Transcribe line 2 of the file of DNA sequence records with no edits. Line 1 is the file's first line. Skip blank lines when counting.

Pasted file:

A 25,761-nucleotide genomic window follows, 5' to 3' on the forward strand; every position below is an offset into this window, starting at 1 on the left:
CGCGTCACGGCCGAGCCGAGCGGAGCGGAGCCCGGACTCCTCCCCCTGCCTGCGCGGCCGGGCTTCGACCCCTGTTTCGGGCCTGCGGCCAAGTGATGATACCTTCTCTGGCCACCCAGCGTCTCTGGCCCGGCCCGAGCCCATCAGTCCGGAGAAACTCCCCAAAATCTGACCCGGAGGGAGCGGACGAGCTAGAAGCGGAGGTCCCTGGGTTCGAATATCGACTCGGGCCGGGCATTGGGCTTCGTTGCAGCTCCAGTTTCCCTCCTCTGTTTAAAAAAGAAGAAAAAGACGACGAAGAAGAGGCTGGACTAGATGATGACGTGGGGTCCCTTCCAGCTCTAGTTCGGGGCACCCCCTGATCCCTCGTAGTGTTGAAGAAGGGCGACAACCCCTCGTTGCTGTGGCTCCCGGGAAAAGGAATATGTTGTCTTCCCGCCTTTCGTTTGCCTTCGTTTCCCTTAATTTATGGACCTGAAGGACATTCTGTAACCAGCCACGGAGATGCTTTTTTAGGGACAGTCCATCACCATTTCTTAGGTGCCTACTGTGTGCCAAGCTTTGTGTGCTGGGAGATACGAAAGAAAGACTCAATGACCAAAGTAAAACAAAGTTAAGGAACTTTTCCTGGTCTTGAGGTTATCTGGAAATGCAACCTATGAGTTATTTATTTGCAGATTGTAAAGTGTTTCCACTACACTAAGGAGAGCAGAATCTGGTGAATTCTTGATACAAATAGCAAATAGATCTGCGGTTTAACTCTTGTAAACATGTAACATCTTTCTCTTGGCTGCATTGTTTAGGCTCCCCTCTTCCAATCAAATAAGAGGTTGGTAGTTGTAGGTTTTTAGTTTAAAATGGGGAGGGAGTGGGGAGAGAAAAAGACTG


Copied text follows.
CGCGTCACGGCCGAGCCGAGCGGAGCGGAGCCCGGACTCCTCCCCCTGCCTGCGCGGCCGGGCTTCGACCCCTGTTTCGGGCCTGCGGCCAAGTGATGATACCTTCTCTGGCCACCCAGCGTCTCTGGCCCGGCCCGAGCCCATCAGTCCGGAGAAACTCCCCAAAATCTGACCCGGAGGGAGCGGACGAGCTAGAAGCGGAGGTCCCTGGGTTCGAATATCGACTCGGGCCGGGCATTGGGCTTCGTTGCAGCTCCAGTTTCCCTCCTCTGTTTAAAAAAGAAGAAAAAGACGACGAAGAAGAGGCTGGACTAGATGATGACGTGGGGTCCCTTCCAGCTCTAGTTCGGGGCACCCCCTGATCCCTCGTAGTGTTGAAGAAGGGCGACAACCCCTCGTTGCTGTGGCTCCCGGGAAAAGGAATATGTTGTCTTCCCGCCTTTCGTTTGCCTTCGTTTCCCTTAATTTATGGACCTGAAGGACATTCTGTAACCAGCCACGGAGATGCTTTTTTAGGGACAGTCCATCACCATTTCTTAGGTGCCTACTGTGTGCCAAGCTTTGTGTGCTGGGAGATACGAAAGAAAGACTCAATGACCAAAGTAAAACAAAGTTAAGGAACTTTTCCTGGTCTTGAGGTTATCTGGAAATGCAACCTATGAGTTATTTATTTGCAGATTGTAAAGTGTTTCCACTACACTAAGGAGAGCAGAATCTGGTGAATTCTTGATACAAATAGCAAATAGATCTGCGGTTTAACTCTTGTAAACATGTAACATCTTTCTCTTGGCTGCATTGTTTAGGCTCCCCTCTTCCAATCAAATAAGAGGTTGGTAGTTGTAGGTTTTTAGTTTAAAATGGGGAGGGAGTGGGGAGAGAAAAAGACTG